Revolutionary malaria tests have unexpected downsides

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Science  11 Aug 2017:
Vol. 357, Issue 6351, pp. 536-537
DOI: 10.1126/science.357.6351.536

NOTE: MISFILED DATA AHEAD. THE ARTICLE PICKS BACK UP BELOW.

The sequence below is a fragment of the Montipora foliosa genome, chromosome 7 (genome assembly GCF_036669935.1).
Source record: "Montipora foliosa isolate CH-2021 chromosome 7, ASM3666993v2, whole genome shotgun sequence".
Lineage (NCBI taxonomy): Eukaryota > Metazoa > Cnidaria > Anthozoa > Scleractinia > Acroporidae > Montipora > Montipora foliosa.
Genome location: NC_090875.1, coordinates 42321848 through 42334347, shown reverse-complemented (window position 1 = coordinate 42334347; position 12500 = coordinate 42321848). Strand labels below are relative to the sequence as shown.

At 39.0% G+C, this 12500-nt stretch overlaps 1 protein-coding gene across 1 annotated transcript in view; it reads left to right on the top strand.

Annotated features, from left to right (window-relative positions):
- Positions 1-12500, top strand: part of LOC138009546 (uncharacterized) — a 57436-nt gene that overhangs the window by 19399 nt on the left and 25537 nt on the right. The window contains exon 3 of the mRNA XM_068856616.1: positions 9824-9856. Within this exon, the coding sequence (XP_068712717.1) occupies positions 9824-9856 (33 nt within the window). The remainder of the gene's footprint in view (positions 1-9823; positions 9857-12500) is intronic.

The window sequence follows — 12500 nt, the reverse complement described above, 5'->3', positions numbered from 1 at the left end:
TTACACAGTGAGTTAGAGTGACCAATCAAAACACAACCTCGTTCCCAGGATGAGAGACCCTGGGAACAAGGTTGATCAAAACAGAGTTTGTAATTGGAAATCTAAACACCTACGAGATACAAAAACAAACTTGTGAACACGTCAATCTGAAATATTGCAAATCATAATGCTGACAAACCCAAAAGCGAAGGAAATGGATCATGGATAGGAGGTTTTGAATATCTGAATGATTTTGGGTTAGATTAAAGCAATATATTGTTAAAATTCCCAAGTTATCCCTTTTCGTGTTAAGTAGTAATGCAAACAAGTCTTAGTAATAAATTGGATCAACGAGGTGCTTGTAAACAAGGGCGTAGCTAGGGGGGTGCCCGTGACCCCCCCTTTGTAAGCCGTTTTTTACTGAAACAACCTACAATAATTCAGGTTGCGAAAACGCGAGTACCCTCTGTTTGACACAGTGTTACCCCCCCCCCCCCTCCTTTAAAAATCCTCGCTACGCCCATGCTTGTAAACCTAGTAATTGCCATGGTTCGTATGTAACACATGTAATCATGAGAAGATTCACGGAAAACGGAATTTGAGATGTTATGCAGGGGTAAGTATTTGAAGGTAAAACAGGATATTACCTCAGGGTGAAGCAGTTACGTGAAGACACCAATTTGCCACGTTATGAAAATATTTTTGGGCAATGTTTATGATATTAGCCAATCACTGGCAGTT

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A cheap, simple test has transformed the treatment of malaria, a major childhood killer in poor countries. With a single drop of blood taken from a finger prick, rapid diagnostic tests (RDTs) can diagnose malaria accurately and almost instantly, and the test is so easy to use that volunteers from local communities in remote villages across Africa and Asia now commonly deploy it. Until RDTs became widespread, almost all fevers were treated as if they were malaria, leading to the overuse of the new generation of "wonder drugs," artemisinin-based combination therapies (ACTs), which were in danger of being lost to drug resistance. Now, with accurate diagnosis, ACTs can be targeted to those who need them, and the hope has been that patients who don’t have malaria would be treated for the true cause of their fever. But now a huge new study suggests that, along its enormous benefits, the rollout of RDTs has had some unintended—and undesirable—consequences: overprescription of antibiotics, which can exacerbate the rapid rise in antibiotic-resistant infections. What’s more, some patients who did not have malaria were given ACTs anyway, and more troubling, some with malaria were not, leaving them at risk of severe disease or death.